An Emergency Response System for the International Community: Commentary on The Politics of Rescue [Abstract]

Ethics & International Affairs, Volume 11 (1997)

Since the collapse of the Soviet Union, the international system in place since the end of World War II has been struggling to find answers to new problems and questions of international responsibility. In his response to "The Politics of Rescue," Winston argues that the real dilemma facing the international system is not a question of what form intervention will take, but rather a question of the existence of political will to act on the humanitarian impulse. While acknowledging the political ramifications of intervention, he argues that once a state can no longer care for its people, the responsibility falls to the international community, with the goal of intervention being the restoration of state capacity. Winston calls for the establishment of the international equivalent of a 911 emergency call number to provide an institutionalized response to such crises, with the risks and costs shared equally among the international community.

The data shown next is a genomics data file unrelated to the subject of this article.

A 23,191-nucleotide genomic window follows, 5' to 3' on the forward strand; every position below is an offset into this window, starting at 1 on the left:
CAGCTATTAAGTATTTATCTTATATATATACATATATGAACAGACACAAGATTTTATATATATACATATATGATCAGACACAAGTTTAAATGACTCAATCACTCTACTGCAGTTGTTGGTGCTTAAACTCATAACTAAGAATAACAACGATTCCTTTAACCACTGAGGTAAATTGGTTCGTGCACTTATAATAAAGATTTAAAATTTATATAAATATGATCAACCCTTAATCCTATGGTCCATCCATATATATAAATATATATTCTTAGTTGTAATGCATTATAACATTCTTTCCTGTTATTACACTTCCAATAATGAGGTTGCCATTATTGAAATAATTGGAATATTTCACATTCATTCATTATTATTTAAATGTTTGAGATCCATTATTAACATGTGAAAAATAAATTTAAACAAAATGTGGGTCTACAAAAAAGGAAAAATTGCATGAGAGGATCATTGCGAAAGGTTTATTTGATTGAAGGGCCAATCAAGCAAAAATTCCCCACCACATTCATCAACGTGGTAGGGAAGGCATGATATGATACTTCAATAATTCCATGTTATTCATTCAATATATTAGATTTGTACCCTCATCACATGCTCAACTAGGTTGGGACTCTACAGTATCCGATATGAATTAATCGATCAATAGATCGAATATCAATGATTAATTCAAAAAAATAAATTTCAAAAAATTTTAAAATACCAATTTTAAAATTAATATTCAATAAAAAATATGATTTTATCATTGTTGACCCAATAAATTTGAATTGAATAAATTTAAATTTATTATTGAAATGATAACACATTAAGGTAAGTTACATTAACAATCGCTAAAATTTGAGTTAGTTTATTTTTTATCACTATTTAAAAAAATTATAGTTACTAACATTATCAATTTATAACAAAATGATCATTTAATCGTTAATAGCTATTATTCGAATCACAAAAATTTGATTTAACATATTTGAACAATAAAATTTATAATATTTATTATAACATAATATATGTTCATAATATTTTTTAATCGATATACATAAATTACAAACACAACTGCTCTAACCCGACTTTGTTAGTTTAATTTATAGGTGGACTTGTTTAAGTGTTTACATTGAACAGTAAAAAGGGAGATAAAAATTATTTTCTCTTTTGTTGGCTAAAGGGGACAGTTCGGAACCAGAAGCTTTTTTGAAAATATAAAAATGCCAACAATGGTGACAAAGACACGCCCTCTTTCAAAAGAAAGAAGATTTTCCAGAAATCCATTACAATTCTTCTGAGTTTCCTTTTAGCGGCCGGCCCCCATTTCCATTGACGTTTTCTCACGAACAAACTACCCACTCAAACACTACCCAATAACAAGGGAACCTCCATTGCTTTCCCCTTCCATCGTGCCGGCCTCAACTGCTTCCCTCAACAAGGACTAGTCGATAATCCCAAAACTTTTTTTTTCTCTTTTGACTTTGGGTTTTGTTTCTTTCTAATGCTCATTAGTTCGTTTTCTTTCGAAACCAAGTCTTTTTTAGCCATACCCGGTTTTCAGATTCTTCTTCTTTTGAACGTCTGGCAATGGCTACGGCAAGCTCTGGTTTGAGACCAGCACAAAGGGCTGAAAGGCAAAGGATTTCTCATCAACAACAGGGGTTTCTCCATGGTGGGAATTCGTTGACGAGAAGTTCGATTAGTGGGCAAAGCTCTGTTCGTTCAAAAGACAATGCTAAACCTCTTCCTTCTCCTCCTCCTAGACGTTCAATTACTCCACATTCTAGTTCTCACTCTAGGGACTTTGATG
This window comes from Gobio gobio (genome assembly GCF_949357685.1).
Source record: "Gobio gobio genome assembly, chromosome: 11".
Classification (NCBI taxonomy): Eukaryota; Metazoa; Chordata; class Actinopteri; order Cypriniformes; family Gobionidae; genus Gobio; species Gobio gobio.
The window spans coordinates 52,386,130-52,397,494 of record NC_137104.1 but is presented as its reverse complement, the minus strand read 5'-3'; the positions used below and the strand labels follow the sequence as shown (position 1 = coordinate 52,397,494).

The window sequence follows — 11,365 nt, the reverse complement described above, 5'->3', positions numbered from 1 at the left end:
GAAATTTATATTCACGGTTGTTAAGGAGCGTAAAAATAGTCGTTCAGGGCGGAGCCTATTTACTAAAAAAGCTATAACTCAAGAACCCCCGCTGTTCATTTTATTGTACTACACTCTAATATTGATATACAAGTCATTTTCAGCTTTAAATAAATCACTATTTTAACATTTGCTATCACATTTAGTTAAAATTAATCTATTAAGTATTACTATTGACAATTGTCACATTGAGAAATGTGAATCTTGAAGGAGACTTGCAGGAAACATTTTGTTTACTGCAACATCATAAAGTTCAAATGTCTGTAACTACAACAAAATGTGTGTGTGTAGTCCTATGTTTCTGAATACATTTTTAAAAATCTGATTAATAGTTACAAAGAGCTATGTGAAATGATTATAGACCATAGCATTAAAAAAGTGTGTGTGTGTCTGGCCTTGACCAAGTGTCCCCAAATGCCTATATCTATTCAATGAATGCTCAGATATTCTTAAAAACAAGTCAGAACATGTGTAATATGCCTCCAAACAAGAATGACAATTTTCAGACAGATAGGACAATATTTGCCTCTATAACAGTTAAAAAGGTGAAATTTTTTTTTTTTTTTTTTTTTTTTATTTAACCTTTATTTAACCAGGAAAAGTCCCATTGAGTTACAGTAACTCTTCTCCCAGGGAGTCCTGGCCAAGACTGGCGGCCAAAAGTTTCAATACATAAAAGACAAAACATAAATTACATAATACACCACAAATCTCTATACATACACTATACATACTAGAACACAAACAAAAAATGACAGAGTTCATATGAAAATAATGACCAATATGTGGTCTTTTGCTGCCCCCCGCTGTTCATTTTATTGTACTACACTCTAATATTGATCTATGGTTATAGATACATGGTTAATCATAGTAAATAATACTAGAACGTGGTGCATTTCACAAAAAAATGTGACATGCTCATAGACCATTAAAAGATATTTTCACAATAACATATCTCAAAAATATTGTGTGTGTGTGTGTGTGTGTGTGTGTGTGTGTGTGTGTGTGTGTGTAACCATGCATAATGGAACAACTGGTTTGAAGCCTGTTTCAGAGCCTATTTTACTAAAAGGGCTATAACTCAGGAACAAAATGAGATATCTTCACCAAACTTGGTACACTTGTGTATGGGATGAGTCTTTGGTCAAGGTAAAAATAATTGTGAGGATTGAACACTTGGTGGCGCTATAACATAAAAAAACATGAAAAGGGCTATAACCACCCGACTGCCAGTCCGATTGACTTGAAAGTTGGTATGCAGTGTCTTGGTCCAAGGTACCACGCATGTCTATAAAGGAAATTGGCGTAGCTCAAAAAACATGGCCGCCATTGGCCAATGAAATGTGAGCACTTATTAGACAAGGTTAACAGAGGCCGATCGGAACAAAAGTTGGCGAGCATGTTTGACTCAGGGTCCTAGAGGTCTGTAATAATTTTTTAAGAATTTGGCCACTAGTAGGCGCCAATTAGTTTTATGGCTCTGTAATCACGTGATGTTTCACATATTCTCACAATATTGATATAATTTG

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Read More: Intervention, Humanitarian Intervention, Yugoslavia (former)

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